Cites: Hum Mol Genet. 2008 Dec 1;17(23):3720-718753146
Cites: Hum Mol Genet. 2008 Sep 1;17(17):2665-7218535017
Cites: Nat Genet. 2008 May;40(5):623-3018372905
Cites: Nat Genet. 2008 May;40(5):631-718372901
Cites: Cancer Res. 2008 Jan 1;68(1):14-718172290
Cites: Nat Genet. 2008 Jan;40(1):26-818084292
Cites: Cancer Res. 2007 Dec 1;67(23):11128-3218056436
Cites: Nat Genet. 2007 Nov;39(11):1315-717934461
Cites: Nat Genet. 2007 Aug;39(8):984-817618284
Cites: Nat Genet. 2007 Aug;39(8):989-9417618283
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Cites: Br J Cancer. 2010 Jan 19;102(2):447-5419920828
Cites: Biometrics. 1997 Dec;53(4):1253-619423247
Cites: N Engl J Med. 2000 Jul 13;343(2):78-8510891514
PubMed ID
20648012 View in PubMed
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Source
Acta Unio Int Contra Cancrum. 1963;19:1450-3
Publication Type
Article
Date
1963
Author
H. CAMPBELL
Source
Acta Unio Int Contra Cancrum. 1963;19:1450-3
Date
1963
Language
English
Publication Type
Article
Keywords
England
Finland
France
Neoplasms - epidemiology
Norway
Tongue Neoplasms
United States
Wales
PubMed ID
14103971 View in PubMed
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Promoting breastfeeding: a view of the current position and a proposed agenda for action in Scotland.

https://arctichealth.org/en/permalink/ahliterature59155
Source
J Public Health Med. 1996 Dec;18(4):406-14
Publication Type
Article
Date
Dec-1996
Author
H. Campbell
I. Jones
Author Affiliation
Department of Public Health Sciences, University of Edinburgh.
Source
J Public Health Med. 1996 Dec;18(4):406-14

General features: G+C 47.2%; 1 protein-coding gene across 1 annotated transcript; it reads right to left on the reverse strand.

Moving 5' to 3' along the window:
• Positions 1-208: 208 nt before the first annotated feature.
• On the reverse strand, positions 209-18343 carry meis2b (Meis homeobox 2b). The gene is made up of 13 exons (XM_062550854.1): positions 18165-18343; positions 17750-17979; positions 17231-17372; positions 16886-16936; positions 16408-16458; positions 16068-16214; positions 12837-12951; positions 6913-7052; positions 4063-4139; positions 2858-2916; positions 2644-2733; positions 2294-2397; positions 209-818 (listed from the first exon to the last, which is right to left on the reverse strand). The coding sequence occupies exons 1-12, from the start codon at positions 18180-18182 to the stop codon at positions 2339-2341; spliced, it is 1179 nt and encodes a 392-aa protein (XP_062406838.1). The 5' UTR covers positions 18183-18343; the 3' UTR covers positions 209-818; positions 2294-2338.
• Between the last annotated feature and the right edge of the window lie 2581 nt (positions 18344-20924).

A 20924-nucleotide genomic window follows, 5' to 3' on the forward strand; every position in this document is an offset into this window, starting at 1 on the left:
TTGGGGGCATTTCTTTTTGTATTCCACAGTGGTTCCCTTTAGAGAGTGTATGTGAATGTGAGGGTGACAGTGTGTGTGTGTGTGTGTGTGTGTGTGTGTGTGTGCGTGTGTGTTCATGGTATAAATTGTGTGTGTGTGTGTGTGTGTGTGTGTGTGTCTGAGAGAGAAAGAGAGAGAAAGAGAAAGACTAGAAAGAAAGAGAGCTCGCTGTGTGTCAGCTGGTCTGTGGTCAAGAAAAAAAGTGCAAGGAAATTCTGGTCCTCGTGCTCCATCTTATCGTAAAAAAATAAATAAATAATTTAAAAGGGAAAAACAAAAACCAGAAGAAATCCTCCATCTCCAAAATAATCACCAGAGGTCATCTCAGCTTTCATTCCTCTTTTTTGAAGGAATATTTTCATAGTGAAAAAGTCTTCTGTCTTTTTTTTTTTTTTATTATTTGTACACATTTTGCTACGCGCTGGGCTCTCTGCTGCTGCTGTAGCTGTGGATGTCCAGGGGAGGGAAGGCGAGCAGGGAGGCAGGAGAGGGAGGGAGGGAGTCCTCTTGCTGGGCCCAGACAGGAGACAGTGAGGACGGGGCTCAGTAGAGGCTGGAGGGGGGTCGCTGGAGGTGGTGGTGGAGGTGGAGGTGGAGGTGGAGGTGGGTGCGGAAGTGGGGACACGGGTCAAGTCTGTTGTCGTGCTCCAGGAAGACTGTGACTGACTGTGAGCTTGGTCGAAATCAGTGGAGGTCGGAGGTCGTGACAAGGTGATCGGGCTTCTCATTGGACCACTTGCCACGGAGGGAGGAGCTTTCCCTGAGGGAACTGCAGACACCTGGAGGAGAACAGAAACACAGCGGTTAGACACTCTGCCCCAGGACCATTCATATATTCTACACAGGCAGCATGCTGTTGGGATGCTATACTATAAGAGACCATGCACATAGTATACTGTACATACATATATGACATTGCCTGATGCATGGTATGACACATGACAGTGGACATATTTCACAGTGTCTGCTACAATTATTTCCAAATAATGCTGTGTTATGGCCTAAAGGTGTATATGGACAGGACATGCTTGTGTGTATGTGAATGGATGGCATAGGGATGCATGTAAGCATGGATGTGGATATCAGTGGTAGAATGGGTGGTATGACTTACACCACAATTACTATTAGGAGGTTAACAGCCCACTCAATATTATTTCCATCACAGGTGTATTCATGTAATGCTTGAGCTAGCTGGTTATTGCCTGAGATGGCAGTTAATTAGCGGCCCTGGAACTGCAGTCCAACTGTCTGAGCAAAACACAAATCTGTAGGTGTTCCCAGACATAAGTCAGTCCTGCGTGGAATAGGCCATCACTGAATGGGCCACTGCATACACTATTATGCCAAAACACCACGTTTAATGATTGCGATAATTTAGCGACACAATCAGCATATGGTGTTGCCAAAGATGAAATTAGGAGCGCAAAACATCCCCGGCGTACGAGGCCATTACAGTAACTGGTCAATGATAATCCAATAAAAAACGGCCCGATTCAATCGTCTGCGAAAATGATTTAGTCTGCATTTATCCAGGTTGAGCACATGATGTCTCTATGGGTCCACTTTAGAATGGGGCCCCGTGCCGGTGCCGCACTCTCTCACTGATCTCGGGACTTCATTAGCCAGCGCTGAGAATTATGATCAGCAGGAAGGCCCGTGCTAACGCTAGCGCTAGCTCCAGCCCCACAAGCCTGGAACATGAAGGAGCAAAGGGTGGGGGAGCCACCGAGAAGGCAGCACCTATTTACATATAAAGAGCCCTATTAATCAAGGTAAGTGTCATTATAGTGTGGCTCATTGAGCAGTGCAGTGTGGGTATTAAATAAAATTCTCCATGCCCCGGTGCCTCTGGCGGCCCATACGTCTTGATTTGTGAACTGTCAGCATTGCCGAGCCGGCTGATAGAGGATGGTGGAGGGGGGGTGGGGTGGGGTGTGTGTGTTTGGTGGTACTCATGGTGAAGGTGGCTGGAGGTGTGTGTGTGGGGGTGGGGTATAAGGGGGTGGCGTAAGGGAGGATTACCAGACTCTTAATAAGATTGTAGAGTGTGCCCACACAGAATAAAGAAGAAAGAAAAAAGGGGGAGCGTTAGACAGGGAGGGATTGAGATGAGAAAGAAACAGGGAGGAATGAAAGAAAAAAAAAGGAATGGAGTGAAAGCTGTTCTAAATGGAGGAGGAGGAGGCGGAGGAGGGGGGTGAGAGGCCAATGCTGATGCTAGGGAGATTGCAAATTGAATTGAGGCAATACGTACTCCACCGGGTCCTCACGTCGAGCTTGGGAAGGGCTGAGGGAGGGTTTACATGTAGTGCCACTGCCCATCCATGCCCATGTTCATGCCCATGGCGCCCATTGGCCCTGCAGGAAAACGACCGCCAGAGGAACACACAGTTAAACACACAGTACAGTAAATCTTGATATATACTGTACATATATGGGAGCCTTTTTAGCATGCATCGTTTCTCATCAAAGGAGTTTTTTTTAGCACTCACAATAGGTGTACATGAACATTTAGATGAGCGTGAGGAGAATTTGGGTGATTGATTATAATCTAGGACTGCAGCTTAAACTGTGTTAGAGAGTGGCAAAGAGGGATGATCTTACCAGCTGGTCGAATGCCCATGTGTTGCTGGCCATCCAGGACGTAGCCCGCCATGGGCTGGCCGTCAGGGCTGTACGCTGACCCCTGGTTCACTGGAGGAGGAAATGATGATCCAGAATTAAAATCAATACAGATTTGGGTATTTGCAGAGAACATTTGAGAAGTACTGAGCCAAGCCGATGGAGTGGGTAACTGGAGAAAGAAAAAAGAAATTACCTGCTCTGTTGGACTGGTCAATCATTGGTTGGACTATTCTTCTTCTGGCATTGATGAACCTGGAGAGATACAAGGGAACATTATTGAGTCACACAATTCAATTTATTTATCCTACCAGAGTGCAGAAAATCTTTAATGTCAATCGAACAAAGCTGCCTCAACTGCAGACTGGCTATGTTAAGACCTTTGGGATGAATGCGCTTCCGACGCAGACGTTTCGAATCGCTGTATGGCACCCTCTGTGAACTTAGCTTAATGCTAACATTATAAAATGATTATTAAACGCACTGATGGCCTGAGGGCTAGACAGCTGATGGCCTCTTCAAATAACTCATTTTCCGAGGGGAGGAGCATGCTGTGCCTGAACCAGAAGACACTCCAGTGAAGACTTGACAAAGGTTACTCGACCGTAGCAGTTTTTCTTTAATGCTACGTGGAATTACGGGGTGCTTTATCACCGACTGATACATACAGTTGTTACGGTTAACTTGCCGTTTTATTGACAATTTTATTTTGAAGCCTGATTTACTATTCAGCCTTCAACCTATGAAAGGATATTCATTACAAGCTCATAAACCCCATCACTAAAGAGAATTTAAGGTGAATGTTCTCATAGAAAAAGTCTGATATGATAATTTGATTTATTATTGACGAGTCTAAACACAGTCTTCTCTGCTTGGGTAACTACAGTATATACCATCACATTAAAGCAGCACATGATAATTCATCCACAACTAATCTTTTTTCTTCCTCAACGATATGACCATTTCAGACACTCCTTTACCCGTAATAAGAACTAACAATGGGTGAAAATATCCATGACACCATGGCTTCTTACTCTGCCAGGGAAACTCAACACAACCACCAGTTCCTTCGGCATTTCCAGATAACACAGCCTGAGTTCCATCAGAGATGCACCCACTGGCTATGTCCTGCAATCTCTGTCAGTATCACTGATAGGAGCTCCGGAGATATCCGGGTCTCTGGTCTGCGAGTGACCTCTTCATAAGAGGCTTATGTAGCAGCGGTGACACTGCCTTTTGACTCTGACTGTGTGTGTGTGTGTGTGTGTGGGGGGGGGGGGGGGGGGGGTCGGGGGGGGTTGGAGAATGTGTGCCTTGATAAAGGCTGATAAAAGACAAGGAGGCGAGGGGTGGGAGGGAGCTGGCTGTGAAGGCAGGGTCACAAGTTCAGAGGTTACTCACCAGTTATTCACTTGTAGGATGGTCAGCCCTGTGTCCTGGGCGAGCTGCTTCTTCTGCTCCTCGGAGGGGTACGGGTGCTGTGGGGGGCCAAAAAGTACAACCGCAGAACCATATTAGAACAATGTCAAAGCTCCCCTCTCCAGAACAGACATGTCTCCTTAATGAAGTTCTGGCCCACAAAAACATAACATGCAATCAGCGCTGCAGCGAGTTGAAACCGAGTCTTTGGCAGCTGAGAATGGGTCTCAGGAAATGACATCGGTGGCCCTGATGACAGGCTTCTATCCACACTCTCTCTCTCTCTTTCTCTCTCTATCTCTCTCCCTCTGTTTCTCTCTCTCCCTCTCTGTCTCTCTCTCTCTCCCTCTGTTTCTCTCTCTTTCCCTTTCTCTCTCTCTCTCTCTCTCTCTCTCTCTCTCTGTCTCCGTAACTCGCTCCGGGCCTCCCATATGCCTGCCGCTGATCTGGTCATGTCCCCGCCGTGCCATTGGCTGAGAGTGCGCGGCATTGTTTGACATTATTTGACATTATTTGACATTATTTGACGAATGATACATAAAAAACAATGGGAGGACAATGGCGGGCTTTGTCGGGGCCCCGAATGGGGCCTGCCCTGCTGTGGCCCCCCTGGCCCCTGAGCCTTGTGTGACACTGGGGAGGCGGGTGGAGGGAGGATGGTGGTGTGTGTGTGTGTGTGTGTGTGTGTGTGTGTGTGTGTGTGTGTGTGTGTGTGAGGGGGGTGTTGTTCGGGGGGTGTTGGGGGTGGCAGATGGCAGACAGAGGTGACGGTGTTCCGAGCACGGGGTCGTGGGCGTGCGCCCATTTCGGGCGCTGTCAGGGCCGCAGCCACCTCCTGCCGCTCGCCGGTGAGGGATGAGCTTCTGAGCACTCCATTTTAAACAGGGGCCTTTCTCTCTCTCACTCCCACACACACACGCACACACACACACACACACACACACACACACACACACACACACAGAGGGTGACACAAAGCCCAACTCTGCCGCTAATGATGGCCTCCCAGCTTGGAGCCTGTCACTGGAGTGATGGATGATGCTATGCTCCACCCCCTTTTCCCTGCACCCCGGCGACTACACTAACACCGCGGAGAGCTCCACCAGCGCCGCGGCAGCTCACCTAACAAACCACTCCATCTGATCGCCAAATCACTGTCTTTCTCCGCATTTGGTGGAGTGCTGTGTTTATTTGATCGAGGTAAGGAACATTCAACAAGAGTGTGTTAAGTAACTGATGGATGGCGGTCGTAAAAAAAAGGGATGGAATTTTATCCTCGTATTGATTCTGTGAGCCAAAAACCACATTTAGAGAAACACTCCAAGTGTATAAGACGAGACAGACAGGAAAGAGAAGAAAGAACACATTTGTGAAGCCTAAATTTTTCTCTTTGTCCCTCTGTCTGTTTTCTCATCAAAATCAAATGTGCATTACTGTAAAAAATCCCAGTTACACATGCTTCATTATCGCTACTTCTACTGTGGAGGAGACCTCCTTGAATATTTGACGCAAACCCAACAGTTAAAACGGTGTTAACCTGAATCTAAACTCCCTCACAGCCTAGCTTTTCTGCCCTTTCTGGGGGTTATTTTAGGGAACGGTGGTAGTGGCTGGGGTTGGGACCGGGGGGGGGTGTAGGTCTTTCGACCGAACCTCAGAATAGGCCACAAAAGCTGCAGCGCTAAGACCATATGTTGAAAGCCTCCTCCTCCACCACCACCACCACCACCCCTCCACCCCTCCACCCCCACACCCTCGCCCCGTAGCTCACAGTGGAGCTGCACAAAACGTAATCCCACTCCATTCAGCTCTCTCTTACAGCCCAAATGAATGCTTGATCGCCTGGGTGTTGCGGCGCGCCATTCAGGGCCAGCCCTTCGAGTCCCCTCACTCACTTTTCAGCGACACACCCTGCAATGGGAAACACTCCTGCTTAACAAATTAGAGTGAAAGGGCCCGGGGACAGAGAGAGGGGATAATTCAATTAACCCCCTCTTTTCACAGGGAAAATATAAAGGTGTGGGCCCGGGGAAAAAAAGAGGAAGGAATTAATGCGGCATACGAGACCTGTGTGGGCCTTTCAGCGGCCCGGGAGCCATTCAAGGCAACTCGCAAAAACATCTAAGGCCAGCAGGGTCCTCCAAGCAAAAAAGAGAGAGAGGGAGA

Date
Dec-1996
Language
English
Publication Type
Article
Keywords
Adult
Attitude of Health Personnel
Attitude to Health
Breast Feeding - ethnology - psychology - statistics & numerical data
Female
Health education
Health Knowledge, Attitudes, Practice
Health promotion
Humans
Infant
Infant, Newborn
Male
Scotland
Abstract
The prevalence of breastfeeding in Scotland is the second lowest in Europe. There is good evidence that breastfeeding results in decreased gastrointestinal, and to a lesser extent respiratory infections, in the first year of life, and reduced serious infections in low-birthweight babies. Published evidence for the effectiveness of interventions which seek to promote successful breastfeeding within populations is scanty and of poor quality, although numerous studies have highlighted hospital practices which discourage and undermine breastfeeding. Changing these poor practices has been shown to be achievable and can lead to improved breastfeeding rates. Experience in other industrialized countries such as Canada, Australia and Norway has shown that substantial increases in breastfeeding are achievable through combined government and health service action over a period of one or two decades. We recommend a combination of government and health service action to promote breastfeeding in Scotland including: implementation of the International Code on Marketing of Breastmilk Substitutes; reviews of health professional basic and in-service training in breastfeeding management, maternity leave and allowances, and workplace facilities for breastfeeding mothers; promotion of the Baby Friendly Initiative; development of community support for breastfeeding mothers; routine collection of breastfeeding data to support annual monitoring of breastfeeding rates; and support for research on the effectiveness of strategies which seek to promote breastfeeding.
PubMed ID
9023799 View in PubMed
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SURVIVAL EXPERIENCE OF PATIENTS FROM FIVE COUNTRIES WITH CANCER OF THE TONGUE, AROUND 1950-1954.

https://arctichealth.org/en/permalink/ahliterature28914
Source
Natl Cancer Inst Monogr. 1964 Oct;15:199-215
Publication Type
Article
Date
Oct-1964

6 records – page 1 of 1.